M-H Tower

photo D.Birkhead

photo M.Sailors

Kurt's crown, nearly finished

photo D.Birkhead

photo M.Sailors

Memorial Hermann Tower
a 1:130 "LEGO-fied" scale model

This is a 1:130 (approximate) scale model of the Memorial Hermann Tower in Houston, Texas. It is a 33-story building with a "crown" feature on the top. The model's proportions are close to true scale, but the floor and window design are "LEGO-fied", and are close to minifig scale.

Memorial Hermann contacted TexLUG in August 2008 about the possibility of constructing a LEGO model of their new building. I took the lead in organizing and planning the project. The model was due to appear at the grand opening of the real tower.

The design and construction of this model were a collaboration. I designed the basic building structure and Kurt Baty helped with the design of the curved front window. Kurt also designed and built the crown structure on top. Several TexLUG members and myself built the basic building.

Kurt's webpage on the model can be found HERE.

Model Specs and Facts:
used nearly 16,000 pieces
approx. 54 pounds in weight (not including plywood base)
4 feet (1.22 m) tall
sits on a 30" x 40" plywood base
made of LEGO pieces 100%; no glue was used
contains 904 window panels total (84 are in the crown)
windows are backed with blue bricks; interior of model is mostly hollow

I will not go into the financial details of this model because it's nobody's business but our own :-) Basically, Memorial Hermann paid for all materials and TexLUG donated the time and effort to design and build the model.

The finished model was displayed at a public event in Houston, TX on November 14, 2009. Unfortunately, I was not able to attend the event. My mother-in-law took photos as well as my LEGO-buddy and fellow TexLUG member, Matt Sailors. A few of these photos appear to the left.

the real tower

back of building

front of building
The Real Building

The real building exists near Gessner and I10 in Houston. This is a few miles east of the intersection of I10 and Beltway 8 west.

It has 33 floors total (27 in the "basic" section and an additional 6 in the "crown" section). It is 527 feet from ground level to the top fins of the crown.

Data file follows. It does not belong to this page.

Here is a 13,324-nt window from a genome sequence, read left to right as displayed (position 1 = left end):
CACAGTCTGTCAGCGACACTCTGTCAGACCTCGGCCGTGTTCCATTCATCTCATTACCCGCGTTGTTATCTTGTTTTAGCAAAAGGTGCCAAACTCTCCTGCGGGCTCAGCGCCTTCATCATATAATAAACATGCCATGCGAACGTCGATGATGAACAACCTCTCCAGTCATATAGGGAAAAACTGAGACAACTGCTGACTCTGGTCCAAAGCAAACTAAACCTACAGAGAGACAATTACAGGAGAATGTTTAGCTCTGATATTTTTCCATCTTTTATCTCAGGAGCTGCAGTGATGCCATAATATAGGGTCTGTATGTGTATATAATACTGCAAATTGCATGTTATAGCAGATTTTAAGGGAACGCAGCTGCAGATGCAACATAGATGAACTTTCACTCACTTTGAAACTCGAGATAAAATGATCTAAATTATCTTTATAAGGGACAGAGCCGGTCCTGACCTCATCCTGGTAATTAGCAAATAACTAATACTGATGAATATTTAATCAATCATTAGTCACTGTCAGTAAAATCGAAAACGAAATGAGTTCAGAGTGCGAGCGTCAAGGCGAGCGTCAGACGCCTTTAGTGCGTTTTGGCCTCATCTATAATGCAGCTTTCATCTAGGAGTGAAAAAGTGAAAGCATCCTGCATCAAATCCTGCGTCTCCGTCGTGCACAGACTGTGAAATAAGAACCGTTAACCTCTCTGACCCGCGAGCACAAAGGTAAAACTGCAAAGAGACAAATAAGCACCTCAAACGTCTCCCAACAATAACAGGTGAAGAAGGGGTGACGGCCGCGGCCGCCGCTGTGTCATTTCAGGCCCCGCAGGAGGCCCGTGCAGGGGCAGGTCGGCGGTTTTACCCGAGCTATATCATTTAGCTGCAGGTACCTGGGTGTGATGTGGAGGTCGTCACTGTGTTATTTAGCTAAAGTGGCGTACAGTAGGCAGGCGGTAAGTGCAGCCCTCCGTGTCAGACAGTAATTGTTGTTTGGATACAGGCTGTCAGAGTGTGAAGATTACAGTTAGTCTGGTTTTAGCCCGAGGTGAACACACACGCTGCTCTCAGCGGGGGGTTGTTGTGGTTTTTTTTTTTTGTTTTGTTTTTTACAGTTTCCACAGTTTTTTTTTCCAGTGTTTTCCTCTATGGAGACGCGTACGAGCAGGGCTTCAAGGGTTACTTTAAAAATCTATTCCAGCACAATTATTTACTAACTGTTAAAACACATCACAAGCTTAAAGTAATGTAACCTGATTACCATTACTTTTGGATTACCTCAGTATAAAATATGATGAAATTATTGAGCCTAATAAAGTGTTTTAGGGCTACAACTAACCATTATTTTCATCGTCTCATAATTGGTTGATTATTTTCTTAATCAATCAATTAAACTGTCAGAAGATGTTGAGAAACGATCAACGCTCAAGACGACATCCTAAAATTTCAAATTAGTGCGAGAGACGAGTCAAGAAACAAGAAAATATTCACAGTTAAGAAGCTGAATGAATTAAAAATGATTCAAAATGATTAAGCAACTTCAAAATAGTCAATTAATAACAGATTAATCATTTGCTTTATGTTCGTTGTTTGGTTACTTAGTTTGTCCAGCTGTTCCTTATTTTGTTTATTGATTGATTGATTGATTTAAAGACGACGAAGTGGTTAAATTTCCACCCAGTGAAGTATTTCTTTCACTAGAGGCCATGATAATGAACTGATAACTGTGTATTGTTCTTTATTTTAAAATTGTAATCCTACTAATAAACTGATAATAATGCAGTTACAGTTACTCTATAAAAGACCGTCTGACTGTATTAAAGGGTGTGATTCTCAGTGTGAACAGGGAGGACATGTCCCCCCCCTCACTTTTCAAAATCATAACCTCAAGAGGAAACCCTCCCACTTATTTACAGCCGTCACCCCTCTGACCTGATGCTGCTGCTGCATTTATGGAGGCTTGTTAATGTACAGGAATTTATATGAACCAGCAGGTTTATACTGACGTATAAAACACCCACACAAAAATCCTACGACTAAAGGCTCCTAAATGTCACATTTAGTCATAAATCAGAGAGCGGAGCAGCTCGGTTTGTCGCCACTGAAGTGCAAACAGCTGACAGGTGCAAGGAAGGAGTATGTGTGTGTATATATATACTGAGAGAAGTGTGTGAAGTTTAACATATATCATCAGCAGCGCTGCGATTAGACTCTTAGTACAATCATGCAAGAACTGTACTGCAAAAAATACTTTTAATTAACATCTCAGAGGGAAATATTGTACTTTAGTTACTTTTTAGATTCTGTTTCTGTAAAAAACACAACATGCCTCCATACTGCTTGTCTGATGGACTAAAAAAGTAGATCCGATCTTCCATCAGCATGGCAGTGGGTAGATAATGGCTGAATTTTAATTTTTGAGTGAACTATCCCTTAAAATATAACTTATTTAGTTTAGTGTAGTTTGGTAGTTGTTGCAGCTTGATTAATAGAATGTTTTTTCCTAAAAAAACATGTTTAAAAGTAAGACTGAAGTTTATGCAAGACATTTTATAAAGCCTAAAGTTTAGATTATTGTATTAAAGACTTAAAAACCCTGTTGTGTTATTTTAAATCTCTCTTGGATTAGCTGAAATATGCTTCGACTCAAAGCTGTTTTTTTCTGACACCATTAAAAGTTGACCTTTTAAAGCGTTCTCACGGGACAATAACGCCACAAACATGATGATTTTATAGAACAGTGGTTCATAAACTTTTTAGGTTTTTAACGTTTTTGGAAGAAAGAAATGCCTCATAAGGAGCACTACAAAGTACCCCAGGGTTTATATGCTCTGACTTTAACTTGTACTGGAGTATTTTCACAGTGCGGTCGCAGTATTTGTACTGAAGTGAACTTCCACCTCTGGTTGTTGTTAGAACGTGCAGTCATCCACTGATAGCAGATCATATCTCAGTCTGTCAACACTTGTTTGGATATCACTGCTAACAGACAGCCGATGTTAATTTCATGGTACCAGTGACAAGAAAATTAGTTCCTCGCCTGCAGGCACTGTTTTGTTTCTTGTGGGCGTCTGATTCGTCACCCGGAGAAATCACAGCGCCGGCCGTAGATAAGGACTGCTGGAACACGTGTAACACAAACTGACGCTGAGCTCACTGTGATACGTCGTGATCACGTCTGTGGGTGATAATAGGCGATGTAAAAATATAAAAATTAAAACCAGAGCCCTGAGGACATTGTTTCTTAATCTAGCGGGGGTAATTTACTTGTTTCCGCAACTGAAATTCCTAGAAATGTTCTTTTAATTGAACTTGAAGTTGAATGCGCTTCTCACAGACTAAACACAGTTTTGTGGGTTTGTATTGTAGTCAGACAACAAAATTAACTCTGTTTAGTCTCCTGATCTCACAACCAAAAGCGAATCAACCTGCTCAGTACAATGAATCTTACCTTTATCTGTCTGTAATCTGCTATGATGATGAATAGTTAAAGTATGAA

planning - trans windows

sketch of 1:130 scale

planning - solid windows

partial floor in LDD

Planning the Model

I started planning the model by constructing small sections to develop the window design and color scheme. I developed two options: a design using transparent light blue 1x4x3 window panels (each window backed with blue bricks), and a second design using solid blue bricks as the windows. I originally designed the front, curved window of the building as a straight-stepped feature, but this changed later.

The advantage to using solid color windows is the model will require less parts therefore reducing cost. The disadvantage, of course, is that it will look less realistic.

M-H decided that the trans window panels looked best. To keep cost down, we decided to back the windows with blue bricks and leave the interior of the model vacant with the exception of a few columns and lateral bracing to support the walls.

I used LDD (LEGO Digital Designer) to construct a partial floor section and then uploaded it to LEGO Factory to get a cost. Based on the partial floor section, I scaled up the cost to get a final estimate of the total model. I initially planned to price two different scales (1:130 - approx. 4-foot tall, and also a 1:88 scale model - approx. 6-foot tall). But I developed the cost estimate for the 1:130 scale first and M-H decided to just go with that. I'm not sure what the 1:88 scale would have cost, but I'm sure it would have been beyond their budget.

Using LDD had its advantages and disadvantages. Initially, LDD was a one-stop, easy source of parts. I could design it, price it, order it, and be done. I also determined that due to the large amount of tan bricks required, LDD (LEGO Factory) was the only feasible source. I searched Bricklink for parts, but never found enough tan bricks or window panels to fulfill the model requirements. I'll get to the downfalls of LDD in the next section.

The exterior proportions of the model closely match the real building but in 1:130 scale. The proportions and scale of the windows and apparent floors of the building closely match the LEGO minifig (roughly 1:40 scale). This was an acceptable compromise as the M-H folks wanted a "LEGO-fied" model and not necessarily an accurate scale model.

Final Model in LDD

Kurt's crown in LDRAW

Final Model in LDD
Getting Help, Revising Plans, Ordering Parts

The next step was to fully design the model in LDD and generate an accurate cost estimate. I focused on the basic building first (i.e. everything but the "crown") and produced a design. Just as I finished, Kurt Baty, stepped in to help me with the crown. He basically took ownership of it and was a great help. He also suggested a re-design of my front, "bay" window to actually make it curved. I modified the model and incorporated his suggestions, and we were most satisfied with the appearance.

Unfortunately, right about the time we were finishing the estimate and finalizing plans to procure the parts, LEGO decided to revise their parts offerings. As we rolled past April 1, 2009, some of the parts I'd used in the model design were taken off LEGO's online selection. This included the critical trans-lt.-blue window panel element. Also, LEGO's pricing increased nearly three times due to an apparent mistake or bad judgement. This nearly killed the project.